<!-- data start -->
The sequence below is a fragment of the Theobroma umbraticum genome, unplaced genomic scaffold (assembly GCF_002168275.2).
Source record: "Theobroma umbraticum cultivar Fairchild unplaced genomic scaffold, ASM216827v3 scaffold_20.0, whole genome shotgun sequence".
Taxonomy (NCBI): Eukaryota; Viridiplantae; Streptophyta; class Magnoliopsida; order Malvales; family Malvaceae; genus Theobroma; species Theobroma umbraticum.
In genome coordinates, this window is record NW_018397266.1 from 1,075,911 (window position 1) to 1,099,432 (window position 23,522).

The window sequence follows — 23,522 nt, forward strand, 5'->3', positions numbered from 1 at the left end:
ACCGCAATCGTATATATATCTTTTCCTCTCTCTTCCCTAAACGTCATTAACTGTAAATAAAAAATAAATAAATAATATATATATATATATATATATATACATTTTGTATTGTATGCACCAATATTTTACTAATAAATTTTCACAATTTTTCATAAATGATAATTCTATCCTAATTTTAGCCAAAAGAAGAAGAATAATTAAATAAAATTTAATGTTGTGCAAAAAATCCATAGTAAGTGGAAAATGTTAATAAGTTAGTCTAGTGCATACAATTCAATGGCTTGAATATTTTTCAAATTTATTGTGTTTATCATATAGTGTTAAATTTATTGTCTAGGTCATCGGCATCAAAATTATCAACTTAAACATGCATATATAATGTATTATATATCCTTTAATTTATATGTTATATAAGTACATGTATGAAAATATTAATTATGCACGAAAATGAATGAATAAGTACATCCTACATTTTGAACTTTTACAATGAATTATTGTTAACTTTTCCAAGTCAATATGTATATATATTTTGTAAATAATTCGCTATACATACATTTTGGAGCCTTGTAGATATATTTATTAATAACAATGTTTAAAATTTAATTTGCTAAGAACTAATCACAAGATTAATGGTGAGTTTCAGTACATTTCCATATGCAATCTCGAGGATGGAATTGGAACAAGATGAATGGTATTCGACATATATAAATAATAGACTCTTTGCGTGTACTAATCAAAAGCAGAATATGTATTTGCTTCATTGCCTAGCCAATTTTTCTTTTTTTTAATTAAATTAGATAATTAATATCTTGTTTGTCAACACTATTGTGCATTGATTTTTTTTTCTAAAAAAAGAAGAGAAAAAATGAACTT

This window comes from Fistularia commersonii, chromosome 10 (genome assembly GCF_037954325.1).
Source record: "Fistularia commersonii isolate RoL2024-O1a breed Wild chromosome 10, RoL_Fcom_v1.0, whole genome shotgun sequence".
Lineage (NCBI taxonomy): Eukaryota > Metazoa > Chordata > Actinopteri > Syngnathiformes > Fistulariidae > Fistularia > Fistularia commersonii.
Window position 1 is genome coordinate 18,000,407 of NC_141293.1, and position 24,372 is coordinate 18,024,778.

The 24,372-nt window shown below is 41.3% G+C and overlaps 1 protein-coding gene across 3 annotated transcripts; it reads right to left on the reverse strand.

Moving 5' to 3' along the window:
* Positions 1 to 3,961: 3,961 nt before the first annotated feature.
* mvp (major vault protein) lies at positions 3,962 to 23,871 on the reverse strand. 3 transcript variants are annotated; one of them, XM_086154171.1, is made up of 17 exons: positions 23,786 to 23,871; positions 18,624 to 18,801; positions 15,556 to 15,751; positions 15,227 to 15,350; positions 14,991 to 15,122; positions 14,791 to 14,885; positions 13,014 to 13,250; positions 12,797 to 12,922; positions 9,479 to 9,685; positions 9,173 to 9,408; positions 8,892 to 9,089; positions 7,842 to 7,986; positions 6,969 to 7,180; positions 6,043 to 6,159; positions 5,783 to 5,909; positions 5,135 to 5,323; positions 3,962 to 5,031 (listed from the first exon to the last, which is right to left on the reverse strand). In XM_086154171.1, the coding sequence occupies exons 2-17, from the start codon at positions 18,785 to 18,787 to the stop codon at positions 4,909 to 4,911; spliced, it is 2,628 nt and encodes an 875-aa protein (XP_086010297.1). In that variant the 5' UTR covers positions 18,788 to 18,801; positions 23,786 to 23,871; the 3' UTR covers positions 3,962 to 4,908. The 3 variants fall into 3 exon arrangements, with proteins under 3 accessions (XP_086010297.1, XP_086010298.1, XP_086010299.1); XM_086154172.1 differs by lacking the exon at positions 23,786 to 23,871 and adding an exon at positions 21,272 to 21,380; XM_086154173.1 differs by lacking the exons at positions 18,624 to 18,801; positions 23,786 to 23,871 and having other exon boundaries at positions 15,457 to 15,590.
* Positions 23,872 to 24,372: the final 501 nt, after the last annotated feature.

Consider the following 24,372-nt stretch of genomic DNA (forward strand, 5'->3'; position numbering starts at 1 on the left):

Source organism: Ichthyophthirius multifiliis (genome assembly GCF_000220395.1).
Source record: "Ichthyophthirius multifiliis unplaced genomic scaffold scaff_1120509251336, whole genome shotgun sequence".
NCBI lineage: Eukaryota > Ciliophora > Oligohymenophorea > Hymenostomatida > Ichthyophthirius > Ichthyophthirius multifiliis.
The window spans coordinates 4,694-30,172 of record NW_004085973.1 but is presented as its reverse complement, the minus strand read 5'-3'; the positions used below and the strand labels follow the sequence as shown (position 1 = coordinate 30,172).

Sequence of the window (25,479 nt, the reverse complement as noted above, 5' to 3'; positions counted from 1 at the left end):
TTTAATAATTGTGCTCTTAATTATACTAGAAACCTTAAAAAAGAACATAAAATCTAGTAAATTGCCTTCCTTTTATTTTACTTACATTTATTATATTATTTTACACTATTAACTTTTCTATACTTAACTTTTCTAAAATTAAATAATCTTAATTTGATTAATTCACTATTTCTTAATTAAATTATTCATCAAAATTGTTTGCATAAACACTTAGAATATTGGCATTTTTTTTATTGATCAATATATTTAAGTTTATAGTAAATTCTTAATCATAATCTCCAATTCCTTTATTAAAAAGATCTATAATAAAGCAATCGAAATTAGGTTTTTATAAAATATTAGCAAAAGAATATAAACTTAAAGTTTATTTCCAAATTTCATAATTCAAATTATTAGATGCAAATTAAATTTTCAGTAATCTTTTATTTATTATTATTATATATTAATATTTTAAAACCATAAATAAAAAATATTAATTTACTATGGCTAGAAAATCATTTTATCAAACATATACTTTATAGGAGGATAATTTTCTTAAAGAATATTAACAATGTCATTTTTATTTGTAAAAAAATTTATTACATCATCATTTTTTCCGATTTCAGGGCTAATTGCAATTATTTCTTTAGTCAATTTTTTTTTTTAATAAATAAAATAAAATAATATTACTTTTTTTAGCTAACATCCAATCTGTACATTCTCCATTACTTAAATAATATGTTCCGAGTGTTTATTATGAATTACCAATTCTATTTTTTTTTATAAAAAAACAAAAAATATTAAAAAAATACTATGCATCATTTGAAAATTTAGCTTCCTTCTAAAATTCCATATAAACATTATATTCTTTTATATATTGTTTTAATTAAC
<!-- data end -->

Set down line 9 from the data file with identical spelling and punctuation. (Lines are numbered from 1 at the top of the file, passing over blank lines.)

Lineage (NCBI taxonomy): Eukaryota > Metazoa > Chordata > Actinopteri > Syngnathiformes > Fistulariidae > Fistularia > Fistularia commersonii.